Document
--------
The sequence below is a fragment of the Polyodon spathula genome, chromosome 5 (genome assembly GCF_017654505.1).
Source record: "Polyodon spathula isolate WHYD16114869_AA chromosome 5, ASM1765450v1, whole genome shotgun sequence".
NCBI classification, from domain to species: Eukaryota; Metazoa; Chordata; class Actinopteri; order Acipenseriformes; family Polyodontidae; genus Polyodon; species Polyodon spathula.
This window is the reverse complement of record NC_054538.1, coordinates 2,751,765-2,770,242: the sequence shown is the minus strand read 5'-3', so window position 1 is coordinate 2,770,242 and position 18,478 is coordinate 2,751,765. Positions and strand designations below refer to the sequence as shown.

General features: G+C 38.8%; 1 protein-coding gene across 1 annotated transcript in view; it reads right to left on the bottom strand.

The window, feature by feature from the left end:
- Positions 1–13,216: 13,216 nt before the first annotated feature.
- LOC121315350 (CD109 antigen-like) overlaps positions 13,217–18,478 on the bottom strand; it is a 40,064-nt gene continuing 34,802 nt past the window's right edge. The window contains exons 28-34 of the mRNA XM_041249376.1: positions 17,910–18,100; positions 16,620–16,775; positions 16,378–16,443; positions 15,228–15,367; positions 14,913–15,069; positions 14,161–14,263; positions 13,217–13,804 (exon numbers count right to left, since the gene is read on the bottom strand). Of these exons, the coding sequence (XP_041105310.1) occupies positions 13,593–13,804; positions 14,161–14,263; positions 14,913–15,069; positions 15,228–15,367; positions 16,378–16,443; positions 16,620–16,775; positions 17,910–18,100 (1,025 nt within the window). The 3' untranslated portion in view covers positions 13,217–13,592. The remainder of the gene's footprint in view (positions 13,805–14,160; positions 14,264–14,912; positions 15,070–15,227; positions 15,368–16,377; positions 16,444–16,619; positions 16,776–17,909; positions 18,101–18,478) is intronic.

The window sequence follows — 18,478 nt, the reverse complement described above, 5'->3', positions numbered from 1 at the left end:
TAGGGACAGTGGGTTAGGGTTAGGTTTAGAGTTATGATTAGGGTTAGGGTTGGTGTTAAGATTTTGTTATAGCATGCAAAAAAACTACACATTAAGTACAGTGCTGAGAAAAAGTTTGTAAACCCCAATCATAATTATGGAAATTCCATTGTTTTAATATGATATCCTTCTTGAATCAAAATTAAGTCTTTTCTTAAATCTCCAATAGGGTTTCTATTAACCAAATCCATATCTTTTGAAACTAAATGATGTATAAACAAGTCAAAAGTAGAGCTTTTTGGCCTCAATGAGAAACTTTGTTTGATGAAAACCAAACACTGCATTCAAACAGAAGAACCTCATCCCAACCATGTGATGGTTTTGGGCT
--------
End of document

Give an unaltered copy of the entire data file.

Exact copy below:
The sequence below is a fragment of the Polyodon spathula genome, chromosome 5 (genome assembly GCF_017654505.1).
Source record: "Polyodon spathula isolate WHYD16114869_AA chromosome 5, ASM1765450v1, whole genome shotgun sequence".
NCBI classification, from domain to species: Eukaryota; Metazoa; Chordata; class Actinopteri; order Acipenseriformes; family Polyodontidae; genus Polyodon; species Polyodon spathula.
This window is the reverse complement of record NC_054538.1, coordinates 2,751,765-2,770,242: the sequence shown is the minus strand read 5'-3', so window position 1 is coordinate 2,770,242 and position 18,478 is coordinate 2,751,765. Positions and strand designations below refer to the sequence as shown.

General features: G+C 38.8%; 1 protein-coding gene across 1 annotated transcript in view; it reads right to left on the bottom strand.

The window, feature by feature from the left end:
- Positions 1–13,216: 13,216 nt before the first annotated feature.
- LOC121315350 (CD109 antigen-like) overlaps positions 13,217–18,478 on the bottom strand; it is a 40,064-nt gene continuing 34,802 nt past the window's right edge. The window contains exons 28-34 of the mRNA XM_041249376.1: positions 17,910–18,100; positions 16,620–16,775; positions 16,378–16,443; positions 15,228–15,367; positions 14,913–15,069; positions 14,161–14,263; positions 13,217–13,804 (exon numbers count right to left, since the gene is read on the bottom strand). Of these exons, the coding sequence (XP_041105310.1) occupies positions 13,593–13,804; positions 14,161–14,263; positions 14,913–15,069; positions 15,228–15,367; positions 16,378–16,443; positions 16,620–16,775; positions 17,910–18,100 (1,025 nt within the window). The 3' untranslated portion in view covers positions 13,217–13,592. The remainder of the gene's footprint in view (positions 13,805–14,160; positions 14,264–14,912; positions 15,070–15,227; positions 15,368–16,377; positions 16,444–16,619; positions 16,776–17,909; positions 18,101–18,478) is intronic.

The window sequence follows — 18,478 nt, the reverse complement described above, 5'->3', positions numbered from 1 at the left end:
TAGGGACAGTGGGTTAGGGTTAGGTTTAGAGTTATGATTAGGGTTAGGGTTGGTGTTAAGATTTTGTTATAGCATGCAAAAAAACTACACATTAAGTACAGTGCTGAGAAAAAGTTTGTAAACCCCAATCATAATTATGGAAATTCCATTGTTTTAATATGATATCCTTCTTGAATCAAAATTAAGTCTTTTCTTAAATCTCCAATAGGGTTTCTATTAACCAAATCCATATCTTTTGAAACTAAATGATGTATAAACAAGTCAAAAGTAGAGCTTTTTGGCCTCAATGAGAAACTTTGTTTGATGAAAACCAAACACTGCATTCAAACAGAAGAACCTCATCCCAACCATGTGATGGTTTTGGGCT